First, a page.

Hey there, it's just the usual obligatory message to inform you that this site uses cookies. Click here to find out more about our privacy policy or alternatively click the X on the top-right if you would rather just get on with the movie reviewing fun.

Frank Sidebottom The Home of the Retrospective


Alas, poor Yorick, I knew him well! Live stage shows in Central Scotland, be they Shakespeare or avant-garde.

Edinburgh Fringe 2018: Famous Puppet Death Scenes @ Summerhall

As the name suggests, this is a puppet show which brings together a series of sketches depicting death in a wide variety of forms. Our host is one Nathaniel Tweak, an elderly puppet who repeatedly reminds us that we, too, may face our demise at any moment. Unlike the average Punch and Judy show, this one isn’t really suitable for children due to its level of sex and graphic violence.

Famous Puppet Death Scenes is one of those cases where an undeniable level of style and quirky creativity trumps substance. In terms of visual design, such as the traditional wooden booth-style set, the lighting, the colourful backdrops and the grotesque puppet figures themselves, it is a remarkably imaginative show. The better sketches are admittedly rather funny; these include a giant butterfly whose earlier appearance pays off with shocking hilarity in a later sequence, a pair of aliens who have to decipher a question asked by a disembodied German-speaking voice in order avoid being eaten by a monster, and a hapless boy who is lured to a particularly gruesome fate in a foggy alleyway. Perhaps the most inventive moment, however, involves a puppet spinning helplessly in space, complete with various brightly-coloured planets popping up into view. The ongoing Nathaniel Tweak story also culminates in a surprisingly touching and haunting penultimate scene.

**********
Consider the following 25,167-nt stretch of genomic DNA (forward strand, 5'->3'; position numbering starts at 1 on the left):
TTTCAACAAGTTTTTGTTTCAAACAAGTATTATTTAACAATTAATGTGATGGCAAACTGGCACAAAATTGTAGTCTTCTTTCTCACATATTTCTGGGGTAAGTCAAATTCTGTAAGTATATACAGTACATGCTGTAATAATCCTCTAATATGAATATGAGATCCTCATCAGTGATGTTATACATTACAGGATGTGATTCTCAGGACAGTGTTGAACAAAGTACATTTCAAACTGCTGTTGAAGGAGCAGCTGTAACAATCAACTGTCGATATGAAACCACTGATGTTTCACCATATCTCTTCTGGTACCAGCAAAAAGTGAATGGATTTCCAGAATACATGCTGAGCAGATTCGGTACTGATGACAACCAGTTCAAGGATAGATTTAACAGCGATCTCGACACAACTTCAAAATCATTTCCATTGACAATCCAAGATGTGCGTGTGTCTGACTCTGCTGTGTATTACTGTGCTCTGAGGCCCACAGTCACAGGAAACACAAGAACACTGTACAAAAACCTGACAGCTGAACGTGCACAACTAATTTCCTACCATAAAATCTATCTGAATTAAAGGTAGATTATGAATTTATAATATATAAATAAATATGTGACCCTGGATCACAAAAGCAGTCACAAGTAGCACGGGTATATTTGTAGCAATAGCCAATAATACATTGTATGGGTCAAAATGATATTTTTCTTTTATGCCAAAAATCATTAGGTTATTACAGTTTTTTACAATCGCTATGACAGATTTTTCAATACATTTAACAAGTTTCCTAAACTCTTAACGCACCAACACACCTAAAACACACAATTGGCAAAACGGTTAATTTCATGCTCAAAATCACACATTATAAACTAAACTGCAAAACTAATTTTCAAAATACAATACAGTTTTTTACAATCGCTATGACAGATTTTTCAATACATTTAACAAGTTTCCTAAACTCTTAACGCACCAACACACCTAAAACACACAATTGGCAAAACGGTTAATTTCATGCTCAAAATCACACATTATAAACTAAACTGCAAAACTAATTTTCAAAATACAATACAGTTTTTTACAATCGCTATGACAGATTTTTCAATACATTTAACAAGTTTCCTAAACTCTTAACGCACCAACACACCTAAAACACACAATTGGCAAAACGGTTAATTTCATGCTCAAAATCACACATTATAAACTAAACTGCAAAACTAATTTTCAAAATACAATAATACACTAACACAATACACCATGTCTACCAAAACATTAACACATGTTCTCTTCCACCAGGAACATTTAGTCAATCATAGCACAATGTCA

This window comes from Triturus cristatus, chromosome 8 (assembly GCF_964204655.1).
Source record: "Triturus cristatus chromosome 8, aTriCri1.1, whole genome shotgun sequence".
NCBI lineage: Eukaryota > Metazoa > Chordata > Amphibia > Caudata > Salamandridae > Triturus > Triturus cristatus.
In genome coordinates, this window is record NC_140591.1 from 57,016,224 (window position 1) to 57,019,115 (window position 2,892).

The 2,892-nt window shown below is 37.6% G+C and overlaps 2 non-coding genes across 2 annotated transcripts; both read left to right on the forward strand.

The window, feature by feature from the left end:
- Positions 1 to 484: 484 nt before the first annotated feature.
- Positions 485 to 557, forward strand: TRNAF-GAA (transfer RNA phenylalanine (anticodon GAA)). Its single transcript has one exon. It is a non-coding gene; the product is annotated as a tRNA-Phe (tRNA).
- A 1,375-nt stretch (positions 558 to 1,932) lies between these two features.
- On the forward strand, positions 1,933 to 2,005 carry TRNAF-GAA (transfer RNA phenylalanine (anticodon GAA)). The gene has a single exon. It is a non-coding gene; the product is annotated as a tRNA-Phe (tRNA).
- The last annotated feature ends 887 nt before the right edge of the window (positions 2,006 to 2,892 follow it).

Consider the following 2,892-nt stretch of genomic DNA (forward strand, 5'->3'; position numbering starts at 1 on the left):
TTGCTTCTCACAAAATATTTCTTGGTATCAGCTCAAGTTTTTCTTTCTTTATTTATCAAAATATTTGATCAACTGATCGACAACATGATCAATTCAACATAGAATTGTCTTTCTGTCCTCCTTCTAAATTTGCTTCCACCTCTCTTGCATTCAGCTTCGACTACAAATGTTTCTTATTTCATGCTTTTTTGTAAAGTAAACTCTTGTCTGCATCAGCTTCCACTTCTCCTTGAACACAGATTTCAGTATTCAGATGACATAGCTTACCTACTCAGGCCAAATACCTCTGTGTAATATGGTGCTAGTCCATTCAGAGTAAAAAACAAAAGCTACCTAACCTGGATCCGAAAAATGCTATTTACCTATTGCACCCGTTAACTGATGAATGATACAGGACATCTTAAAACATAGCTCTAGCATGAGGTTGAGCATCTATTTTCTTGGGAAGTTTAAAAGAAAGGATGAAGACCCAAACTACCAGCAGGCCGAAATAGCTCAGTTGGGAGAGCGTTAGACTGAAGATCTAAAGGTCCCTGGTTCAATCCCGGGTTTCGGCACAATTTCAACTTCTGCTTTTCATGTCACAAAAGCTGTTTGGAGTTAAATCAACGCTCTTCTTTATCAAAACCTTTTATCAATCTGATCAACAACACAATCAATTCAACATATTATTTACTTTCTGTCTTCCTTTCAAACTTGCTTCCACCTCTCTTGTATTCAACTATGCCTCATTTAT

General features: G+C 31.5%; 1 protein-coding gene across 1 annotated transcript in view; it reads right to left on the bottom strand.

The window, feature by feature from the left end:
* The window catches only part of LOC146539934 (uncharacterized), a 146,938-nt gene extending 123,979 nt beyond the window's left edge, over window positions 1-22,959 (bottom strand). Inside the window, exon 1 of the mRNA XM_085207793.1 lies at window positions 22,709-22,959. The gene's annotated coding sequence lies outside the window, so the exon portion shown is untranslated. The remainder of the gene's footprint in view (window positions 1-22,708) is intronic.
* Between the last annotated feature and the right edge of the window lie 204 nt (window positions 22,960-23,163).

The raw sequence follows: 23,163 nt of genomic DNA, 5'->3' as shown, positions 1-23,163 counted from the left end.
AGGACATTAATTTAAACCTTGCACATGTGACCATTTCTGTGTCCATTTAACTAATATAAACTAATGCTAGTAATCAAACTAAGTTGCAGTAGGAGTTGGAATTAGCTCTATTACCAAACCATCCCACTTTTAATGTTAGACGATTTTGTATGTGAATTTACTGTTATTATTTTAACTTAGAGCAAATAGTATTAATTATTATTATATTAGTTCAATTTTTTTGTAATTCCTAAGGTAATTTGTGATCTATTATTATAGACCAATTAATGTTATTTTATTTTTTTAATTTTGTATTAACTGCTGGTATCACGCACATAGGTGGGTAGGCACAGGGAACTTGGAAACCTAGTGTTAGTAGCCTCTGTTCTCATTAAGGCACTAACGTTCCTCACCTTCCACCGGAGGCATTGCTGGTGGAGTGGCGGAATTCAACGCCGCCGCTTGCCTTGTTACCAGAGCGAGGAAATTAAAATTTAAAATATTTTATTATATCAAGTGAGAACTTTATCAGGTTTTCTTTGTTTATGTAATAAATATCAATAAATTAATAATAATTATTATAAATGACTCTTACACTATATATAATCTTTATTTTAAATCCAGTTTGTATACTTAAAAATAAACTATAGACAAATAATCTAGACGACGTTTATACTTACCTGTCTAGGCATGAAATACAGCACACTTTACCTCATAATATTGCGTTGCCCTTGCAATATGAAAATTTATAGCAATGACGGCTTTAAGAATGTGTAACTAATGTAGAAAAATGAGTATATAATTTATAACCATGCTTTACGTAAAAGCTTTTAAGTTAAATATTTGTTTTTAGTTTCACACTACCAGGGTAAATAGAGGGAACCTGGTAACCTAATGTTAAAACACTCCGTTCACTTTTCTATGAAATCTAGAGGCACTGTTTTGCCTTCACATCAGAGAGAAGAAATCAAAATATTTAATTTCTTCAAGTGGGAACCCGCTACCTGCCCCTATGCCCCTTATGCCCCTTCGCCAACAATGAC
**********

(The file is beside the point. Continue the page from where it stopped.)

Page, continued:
Unfortunately, too many of the other sketches either fall flat or go on for significantly longer than they need to - one involving a puppeteer playing with a toy farm being a classic example. The production just about sustains itself through 70 minutes thanks to its unrelenting Tim Burton-esque quirkiness. However, it would have worked better in the usual puppet show manner whereby one would chance upon in a fairground, or at the seaside, and take small doses by dipping in and out of it on a whim. Well, apart from the fact that you would want to cover your children’s eyes while doing so. Damn.

Watch a video:

Rating: ☆☆☆

Tickets are available from the following link:

Edinburgh Fringe 2018 logo

blog comments powered by Disqus


Pussy Riot band